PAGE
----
Nvidia (NASDAQ:NVDA) has been king of the graphics chip world for some time, but Advanced Micro Devices (NASDAQ:AMD) isn’t sleeping. Both companies have made noteworthy announcements of late — thanks in part to the fact that it’s conference season in the tech and gaming worlds — and both stocks have posted big gains of late.
Nvidia, for one, introduced its first unified computing platform, capable of supporting artificial intelligence, called HGX-2. As Tom’s Hardware reported, Nvidia’s CEO Jensen Huang said at the Computerex conference that “two new dynamics are changing the market: slower CPU performance increases, and the rise of Deep Learning and Artificial Intelligence. In the future, software will write software.”
AMD, on the other hand, showed off its first 7nm GPU at Computerex, on top of the second-generation of its Threadripper processor. “Our upcoming 7nm and 12nm products build on the momentum of our Ryzen, Radeon and Epyc processors, positioning AMD to lead the next generation of high-performance computing in markets from premium devices and gaming to machine learning and the data center,” CEO Lisa Su said in a press release.
Over the last 12 months, Nvidia stock has gained 74% while AMD shares have gained 42% — both far better than the average for the broader market and other tech stocks. On the one hand, a rising tide could lift both boats. The gaming space, for one, is growing. In turn, the GPU market is expected to boast a compound annual growth rate of 36% through 2022.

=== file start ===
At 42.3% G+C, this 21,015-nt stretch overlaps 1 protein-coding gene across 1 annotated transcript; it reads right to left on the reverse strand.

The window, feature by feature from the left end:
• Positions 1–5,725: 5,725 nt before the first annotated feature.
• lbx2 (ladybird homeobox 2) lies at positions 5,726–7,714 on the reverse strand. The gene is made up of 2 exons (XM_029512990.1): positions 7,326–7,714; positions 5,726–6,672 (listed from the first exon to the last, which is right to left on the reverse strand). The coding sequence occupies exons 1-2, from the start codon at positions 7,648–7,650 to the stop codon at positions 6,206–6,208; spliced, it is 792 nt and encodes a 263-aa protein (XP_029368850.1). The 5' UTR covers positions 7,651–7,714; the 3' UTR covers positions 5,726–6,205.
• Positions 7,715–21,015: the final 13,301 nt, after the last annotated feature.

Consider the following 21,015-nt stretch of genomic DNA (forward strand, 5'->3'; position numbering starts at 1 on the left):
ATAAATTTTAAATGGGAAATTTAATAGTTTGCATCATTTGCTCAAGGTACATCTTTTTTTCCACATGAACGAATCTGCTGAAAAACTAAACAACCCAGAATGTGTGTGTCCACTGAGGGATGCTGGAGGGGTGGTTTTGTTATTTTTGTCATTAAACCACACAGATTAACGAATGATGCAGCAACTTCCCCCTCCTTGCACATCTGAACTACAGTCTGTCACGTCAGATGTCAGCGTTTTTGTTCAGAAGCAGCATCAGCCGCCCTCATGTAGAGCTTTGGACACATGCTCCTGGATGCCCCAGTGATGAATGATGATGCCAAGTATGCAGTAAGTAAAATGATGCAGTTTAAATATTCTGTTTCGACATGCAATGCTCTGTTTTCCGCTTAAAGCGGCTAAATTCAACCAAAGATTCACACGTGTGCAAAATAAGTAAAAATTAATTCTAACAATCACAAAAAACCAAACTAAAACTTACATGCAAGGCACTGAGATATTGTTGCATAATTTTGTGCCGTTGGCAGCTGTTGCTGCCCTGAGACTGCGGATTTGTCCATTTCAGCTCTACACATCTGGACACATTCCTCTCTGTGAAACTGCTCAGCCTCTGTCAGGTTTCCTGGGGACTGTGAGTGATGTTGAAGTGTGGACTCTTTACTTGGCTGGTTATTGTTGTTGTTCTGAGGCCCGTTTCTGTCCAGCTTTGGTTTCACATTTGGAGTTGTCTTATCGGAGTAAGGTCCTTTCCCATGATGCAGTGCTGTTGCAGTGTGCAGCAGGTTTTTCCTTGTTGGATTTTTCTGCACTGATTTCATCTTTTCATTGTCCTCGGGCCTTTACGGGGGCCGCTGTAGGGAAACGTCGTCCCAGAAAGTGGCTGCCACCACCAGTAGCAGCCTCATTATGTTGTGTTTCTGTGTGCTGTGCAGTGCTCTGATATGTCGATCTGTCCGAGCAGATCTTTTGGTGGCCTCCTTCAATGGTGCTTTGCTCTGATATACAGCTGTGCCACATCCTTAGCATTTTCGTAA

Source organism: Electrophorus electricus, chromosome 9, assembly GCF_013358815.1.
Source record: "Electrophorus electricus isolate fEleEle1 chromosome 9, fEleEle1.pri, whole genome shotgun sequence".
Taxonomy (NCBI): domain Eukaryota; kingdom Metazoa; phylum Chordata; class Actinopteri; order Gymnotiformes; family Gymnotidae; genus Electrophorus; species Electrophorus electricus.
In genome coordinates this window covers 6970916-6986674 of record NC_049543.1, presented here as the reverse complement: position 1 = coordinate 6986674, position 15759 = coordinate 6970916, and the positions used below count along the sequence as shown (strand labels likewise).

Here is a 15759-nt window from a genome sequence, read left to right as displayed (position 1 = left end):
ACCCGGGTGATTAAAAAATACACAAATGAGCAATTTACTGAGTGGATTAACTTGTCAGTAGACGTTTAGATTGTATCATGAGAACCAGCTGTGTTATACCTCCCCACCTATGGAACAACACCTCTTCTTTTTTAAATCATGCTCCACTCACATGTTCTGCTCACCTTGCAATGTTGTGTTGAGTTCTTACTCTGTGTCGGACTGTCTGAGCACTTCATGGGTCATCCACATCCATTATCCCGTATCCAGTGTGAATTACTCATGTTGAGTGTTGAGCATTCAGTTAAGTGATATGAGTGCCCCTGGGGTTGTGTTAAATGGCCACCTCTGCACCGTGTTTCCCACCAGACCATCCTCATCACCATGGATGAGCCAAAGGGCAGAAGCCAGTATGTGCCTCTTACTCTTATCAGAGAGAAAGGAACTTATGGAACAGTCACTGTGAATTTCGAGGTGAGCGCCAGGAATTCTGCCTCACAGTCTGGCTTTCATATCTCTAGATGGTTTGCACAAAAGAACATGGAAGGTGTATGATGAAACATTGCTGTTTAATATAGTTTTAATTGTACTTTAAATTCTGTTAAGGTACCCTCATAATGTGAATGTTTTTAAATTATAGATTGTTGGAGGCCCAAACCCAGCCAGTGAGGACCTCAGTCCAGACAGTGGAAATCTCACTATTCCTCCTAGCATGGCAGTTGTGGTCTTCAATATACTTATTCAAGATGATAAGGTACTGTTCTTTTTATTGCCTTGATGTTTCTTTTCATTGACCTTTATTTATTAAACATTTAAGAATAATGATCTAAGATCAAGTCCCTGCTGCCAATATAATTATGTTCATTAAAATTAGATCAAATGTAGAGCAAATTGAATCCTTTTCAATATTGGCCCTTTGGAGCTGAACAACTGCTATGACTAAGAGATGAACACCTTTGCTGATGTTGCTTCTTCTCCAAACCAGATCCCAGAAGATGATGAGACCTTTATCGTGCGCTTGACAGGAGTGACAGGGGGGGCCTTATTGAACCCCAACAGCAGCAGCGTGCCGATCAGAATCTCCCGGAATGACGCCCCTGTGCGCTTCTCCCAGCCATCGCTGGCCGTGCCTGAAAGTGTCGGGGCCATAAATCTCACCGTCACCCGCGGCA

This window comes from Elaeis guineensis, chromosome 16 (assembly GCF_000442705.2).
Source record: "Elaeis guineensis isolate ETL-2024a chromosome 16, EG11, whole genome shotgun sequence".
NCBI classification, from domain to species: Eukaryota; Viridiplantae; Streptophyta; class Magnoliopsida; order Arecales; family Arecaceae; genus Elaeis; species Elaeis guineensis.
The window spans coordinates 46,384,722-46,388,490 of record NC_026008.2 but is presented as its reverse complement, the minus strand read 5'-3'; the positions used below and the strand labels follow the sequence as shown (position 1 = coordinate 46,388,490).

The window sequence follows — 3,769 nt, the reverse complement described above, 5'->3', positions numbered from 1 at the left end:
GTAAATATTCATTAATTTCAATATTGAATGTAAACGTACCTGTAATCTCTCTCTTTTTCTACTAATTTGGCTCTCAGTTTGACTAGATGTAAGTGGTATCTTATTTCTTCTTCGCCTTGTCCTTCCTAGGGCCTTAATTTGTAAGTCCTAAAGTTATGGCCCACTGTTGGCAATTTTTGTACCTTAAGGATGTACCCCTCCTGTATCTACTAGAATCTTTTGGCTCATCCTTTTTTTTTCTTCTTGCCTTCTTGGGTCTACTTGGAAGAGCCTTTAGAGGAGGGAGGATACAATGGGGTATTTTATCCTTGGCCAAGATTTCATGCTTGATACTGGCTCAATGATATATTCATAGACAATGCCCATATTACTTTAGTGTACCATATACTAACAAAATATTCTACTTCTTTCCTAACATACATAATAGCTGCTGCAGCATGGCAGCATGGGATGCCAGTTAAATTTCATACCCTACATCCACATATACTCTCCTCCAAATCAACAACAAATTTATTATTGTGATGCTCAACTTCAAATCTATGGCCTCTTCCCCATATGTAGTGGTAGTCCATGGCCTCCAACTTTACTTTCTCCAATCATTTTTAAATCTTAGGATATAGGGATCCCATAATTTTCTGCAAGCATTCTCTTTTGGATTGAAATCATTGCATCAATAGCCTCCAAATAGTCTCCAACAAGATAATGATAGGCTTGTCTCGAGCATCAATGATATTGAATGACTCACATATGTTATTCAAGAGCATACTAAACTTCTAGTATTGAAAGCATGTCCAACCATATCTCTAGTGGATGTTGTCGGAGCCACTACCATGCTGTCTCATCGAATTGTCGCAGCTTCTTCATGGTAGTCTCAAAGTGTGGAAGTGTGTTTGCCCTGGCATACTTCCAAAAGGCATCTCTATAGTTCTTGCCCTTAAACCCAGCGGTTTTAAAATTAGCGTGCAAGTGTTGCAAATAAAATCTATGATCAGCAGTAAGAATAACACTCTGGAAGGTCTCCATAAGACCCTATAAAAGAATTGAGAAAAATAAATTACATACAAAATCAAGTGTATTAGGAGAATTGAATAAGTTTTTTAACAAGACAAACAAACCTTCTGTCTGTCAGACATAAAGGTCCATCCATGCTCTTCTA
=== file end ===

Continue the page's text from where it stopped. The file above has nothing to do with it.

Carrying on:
But if you had to pick one, it’s tough to not go with the dominant player in this case. Recent GPU reviews comparing their gadgets head-to-head tend to lean towards the incumbent. PC Gamer prefers the company’s 1070 Ti if you’re looking to “balance performance, price, and features.” The AMD Vega chip hasn’t lived up to its hype, the review said.
Along the same lines, lower-end AMD graphic cards tend to outperform lower-end Nvidia graphic cards, according to Digital Trends, but Nvidia takes the cake overall. A survey from April, it also points out, showed that over 75% of graphics cards in use are Nvidia.
From a stock perspective, too, AMD stock may be a bit overdone. AMD stock sports a trailing price-earnings (P/E) ratio of 107 and a forward P/E of 27, yet is slated for more or less non-existent five-year growth. As James Brumley pointed out, AMD is at a multi-year high for short interest. Nearly a quarter of AMD stock is sold short. The most recent rally, he said, might be the result of those investors covering their bearish positions.
Nvidia is more of stalwart stock. In the wake of the approved Time Warner takeover, the company is joining the S&P 100 this week. CNBC recently cited the company as one with a healthy balance sheet that investor might bet on despite rising interest rates. And while the company sports a slightly higher forward P/E than AMD, it’s also slated for slightly higher growth: 14% earnings growth each year for the next five, and sales growth of 50% and then 30% for next year and the year after.
As of this writing, Robert Martin did not hold a position in any of the aforementioned securities.